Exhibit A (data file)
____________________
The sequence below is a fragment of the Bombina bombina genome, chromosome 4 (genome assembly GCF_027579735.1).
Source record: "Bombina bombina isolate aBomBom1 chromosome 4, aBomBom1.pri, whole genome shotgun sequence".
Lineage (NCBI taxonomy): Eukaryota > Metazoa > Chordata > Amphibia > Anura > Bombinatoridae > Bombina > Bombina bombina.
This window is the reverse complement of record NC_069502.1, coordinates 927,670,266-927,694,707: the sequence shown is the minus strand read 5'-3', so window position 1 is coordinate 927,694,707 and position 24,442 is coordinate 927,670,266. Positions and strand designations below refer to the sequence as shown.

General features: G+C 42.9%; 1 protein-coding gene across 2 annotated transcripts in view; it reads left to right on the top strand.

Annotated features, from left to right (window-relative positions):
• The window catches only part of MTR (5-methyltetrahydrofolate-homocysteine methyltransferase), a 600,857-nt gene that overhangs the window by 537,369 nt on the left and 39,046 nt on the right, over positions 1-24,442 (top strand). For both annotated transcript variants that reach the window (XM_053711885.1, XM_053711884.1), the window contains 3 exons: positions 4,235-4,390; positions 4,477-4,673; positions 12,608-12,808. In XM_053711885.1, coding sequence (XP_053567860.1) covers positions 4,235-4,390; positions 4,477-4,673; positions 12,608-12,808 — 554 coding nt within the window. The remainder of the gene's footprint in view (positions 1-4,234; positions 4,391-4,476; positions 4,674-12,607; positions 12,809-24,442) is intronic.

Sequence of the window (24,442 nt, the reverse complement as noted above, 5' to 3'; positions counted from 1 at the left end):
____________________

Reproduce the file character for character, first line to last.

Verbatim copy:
The sequence below is a fragment of the Bombina bombina genome, chromosome 4 (genome assembly GCF_027579735.1).
Source record: "Bombina bombina isolate aBomBom1 chromosome 4, aBomBom1.pri, whole genome shotgun sequence".
Lineage (NCBI taxonomy): Eukaryota > Metazoa > Chordata > Amphibia > Anura > Bombinatoridae > Bombina > Bombina bombina.
This window is the reverse complement of record NC_069502.1, coordinates 927,670,266-927,694,707: the sequence shown is the minus strand read 5'-3', so window position 1 is coordinate 927,694,707 and position 24,442 is coordinate 927,670,266. Positions and strand designations below refer to the sequence as shown.

General features: G+C 42.9%; 1 protein-coding gene across 2 annotated transcripts in view; it reads left to right on the top strand.

Annotated features, from left to right (window-relative positions):
• The window catches only part of MTR (5-methyltetrahydrofolate-homocysteine methyltransferase), a 600,857-nt gene that overhangs the window by 537,369 nt on the left and 39,046 nt on the right, over positions 1-24,442 (top strand). For both annotated transcript variants that reach the window (XM_053711885.1, XM_053711884.1), the window contains 3 exons: positions 4,235-4,390; positions 4,477-4,673; positions 12,608-12,808. In XM_053711885.1, coding sequence (XP_053567860.1) covers positions 4,235-4,390; positions 4,477-4,673; positions 12,608-12,808 — 554 coding nt within the window. The remainder of the gene's footprint in view (positions 1-4,234; positions 4,391-4,476; positions 4,674-12,607; positions 12,809-24,442) is intronic.

Sequence of the window (24,442 nt, the reverse complement as noted above, 5' to 3'; positions counted from 1 at the left end):